5. You were meant to be, just as my children were — I was on the pill in the 80s and had two children. Ta da! And I’m so tremendously happy the pill didn’t work. Great article!!

  6. Reblogged this on Bagg Lady's Buzz and commented:
    My mom gave birth six times. Her first, Bobby, was probably unplanned. The conception of my parent’s first child forced a wedding. My grandparents were embarrassed and displeased, their teenaged children were going to have a baby. Marriage was a requirement especially in the 1950’s. Bobby died shortly after his birth.
    My grandparents were relieved. Now an annulment was in order and the embarrassment could be simply washed away.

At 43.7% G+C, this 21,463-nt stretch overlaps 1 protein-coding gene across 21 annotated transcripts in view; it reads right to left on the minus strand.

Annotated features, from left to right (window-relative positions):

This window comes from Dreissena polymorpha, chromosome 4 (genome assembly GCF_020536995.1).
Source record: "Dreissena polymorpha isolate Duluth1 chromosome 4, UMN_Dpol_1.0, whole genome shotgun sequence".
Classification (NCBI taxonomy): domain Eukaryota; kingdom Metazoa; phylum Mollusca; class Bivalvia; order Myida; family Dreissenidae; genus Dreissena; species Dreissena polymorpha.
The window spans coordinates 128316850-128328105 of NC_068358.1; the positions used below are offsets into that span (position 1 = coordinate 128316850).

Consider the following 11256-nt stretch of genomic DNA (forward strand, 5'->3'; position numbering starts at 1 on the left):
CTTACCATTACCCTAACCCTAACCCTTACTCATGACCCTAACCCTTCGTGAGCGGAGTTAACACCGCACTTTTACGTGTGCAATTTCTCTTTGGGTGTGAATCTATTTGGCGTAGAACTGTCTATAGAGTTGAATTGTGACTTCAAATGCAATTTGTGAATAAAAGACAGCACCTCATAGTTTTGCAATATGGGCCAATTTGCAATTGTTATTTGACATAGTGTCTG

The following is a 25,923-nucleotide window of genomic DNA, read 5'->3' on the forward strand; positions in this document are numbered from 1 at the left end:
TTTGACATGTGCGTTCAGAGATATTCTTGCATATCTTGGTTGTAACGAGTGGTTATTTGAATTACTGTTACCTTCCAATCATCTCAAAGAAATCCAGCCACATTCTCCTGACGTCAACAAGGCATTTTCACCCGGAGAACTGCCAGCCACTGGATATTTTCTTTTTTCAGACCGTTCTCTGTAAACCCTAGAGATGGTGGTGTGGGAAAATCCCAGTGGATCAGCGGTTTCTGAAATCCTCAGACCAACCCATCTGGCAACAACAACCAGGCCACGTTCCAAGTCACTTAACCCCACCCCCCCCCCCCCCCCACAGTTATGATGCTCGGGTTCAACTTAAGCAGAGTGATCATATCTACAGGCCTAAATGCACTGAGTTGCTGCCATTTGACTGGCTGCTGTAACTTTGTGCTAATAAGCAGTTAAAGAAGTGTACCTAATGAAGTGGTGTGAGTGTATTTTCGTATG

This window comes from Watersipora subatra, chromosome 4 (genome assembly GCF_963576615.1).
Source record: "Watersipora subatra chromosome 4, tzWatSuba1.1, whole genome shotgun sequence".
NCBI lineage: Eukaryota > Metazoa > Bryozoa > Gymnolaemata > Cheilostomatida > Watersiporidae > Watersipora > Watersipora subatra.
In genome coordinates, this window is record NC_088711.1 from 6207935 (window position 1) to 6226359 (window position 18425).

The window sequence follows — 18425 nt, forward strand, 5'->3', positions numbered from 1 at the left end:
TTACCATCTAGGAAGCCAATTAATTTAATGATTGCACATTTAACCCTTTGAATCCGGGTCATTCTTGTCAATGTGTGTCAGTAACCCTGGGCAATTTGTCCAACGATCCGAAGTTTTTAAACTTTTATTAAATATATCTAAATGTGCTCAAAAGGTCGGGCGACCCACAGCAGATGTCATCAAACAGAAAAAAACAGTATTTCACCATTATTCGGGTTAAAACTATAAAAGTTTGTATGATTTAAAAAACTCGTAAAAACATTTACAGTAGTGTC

But God and my parents had different plans. I was planned! I kept my parents married!
    My mom carried me for eleven months, as the story goes. What seems medically true is my mother mom conceived, miscarried, and quickly got pregnant again.
    My four younger siblings were all conceived while mom used various types of birth control. All of my brothers and sisters fought the odds and were born healthy and loved.
    I am the only child my parents planned! I’m happy I beat the odds Anna wrote about.

  7. This is hilarious and heartwarming and the only thing greater then your fantastic writing and tricycle photo is reading through the comments. We’re all miracles. 🙂

  8. Amazing Post of the miracle of of being alive, that rings so true for me especially. Loved the Humor in the article as well as all the comments with people sharing their stories.